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BREAKING: MSHSL reverses course, allows football and volleyball to be played this fall

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BROOKLYN CENTER, Minn. (KTTC) -- The Minnesota State High School League voted to allow football and volleyball to be played this fall. The decision was made at a special meeting of the League's advisory board on Monday morning.

This is a reversal of the decision the MSHSL made on Aug. 4, when the League decided to only proceed with girls tennis, boys and girls soccer, boys and girls cross country and girls swimming for the fall sports season.

Football will start on Sept. 28. There will be a six-game regular season and the first games will happen on Oct. 9 and Oct. 10. The postseason will be discussed at a future meeting.

Volleyball matches will start on Sept. 28 with 10 days of preseason practice. The first competition date for volleyball will be Oct. 8. It will be an 11-week season with 14 dual competitions.

During the meeting, a board member pointed out that some athletes have joined other sports since volleyball wasn't originally offered. MSHSL leaders said those athletes will have to make decisions, but the league does allow for dual participation.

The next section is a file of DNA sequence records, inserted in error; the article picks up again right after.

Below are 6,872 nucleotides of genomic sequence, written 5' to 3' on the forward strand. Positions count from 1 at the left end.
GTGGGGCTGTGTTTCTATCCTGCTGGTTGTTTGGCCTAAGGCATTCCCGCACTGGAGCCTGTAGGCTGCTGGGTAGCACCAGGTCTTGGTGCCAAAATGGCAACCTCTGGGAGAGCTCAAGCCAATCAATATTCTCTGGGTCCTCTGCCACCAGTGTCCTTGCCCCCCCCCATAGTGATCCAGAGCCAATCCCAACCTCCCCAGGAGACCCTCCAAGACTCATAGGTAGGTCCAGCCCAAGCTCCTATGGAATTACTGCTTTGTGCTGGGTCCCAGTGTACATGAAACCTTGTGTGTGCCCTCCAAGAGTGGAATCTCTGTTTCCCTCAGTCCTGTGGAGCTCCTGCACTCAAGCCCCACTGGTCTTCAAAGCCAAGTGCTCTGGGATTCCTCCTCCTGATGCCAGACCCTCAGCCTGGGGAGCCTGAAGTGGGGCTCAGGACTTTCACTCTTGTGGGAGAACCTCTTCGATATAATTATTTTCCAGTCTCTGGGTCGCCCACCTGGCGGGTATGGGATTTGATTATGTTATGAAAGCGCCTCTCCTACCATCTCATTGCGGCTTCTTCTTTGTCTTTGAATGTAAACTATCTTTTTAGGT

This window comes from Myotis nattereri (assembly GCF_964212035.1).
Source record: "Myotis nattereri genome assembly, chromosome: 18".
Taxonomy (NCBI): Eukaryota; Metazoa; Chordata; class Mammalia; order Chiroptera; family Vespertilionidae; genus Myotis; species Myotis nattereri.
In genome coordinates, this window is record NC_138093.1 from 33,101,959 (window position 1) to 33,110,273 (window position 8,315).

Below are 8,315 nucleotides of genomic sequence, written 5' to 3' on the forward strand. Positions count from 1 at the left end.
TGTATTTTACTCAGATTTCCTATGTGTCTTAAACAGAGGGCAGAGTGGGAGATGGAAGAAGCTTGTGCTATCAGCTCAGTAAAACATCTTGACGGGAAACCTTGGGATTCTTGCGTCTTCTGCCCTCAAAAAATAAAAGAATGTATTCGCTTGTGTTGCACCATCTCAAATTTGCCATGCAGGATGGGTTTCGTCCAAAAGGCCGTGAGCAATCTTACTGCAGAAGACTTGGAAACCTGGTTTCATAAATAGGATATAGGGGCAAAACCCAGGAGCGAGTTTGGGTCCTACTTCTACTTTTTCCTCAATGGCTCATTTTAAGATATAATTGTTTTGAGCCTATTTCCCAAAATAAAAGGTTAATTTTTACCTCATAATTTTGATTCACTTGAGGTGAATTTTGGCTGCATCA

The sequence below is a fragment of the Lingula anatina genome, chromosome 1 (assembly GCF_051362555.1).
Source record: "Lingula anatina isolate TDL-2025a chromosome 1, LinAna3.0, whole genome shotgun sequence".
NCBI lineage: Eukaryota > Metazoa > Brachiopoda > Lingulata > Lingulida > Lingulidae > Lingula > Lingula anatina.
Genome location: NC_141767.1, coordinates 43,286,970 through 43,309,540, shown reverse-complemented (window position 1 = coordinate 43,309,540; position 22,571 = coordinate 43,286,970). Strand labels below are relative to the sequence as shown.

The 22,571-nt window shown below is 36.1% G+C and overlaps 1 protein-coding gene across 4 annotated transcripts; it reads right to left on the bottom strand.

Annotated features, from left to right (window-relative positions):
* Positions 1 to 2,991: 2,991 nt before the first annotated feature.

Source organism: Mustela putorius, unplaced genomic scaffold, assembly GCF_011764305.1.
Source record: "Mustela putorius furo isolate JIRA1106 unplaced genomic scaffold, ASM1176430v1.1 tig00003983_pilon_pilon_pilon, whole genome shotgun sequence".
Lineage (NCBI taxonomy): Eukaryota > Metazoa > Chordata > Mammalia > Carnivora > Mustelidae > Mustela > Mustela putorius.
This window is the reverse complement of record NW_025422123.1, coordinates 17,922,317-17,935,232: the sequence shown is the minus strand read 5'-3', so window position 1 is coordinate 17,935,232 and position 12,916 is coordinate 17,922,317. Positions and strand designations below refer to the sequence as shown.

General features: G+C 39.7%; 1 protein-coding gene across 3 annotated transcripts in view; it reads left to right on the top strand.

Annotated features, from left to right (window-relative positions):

A MSHSL survey found that of the 394 member schools, 80% wanted football to resume in the fall. Seventy-six percent of schools wanted volleyball to resume as well.

On the conference call on Monday morning, Dawn Gillman from "Let Them Play" said the Walz administration confirmed there have been no deaths or hospitalizations from COVID-19 linked to sporting events. She said she would rather have a shortened fall season then moving football to the spring.

The data regarding the safety of sports is evolving, according to Dr. Bill Roberts, chair of the MSHSL Sports Medicine Advisory Committee. He said there is not enough evidence yet to make a decision on that.

Dr. Roberts, who was a past president of the American College of Sports Medicine, said "not much" has changed from the board's previous meeting on Aug. 4.

Roberts said outdoor activity is safer than indoor activity, and being separated is better than athletes being in close contact. He said masking could be helpful but that's not a realistic solution for athletes when competing. A vaccine would be necessary to make it safer for athletes in close contact or poorly ventilated areas.

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Byron Tollefson

Mark Poulose

Mark Poulose is a Sports Reporter/Anchor at KTTC.

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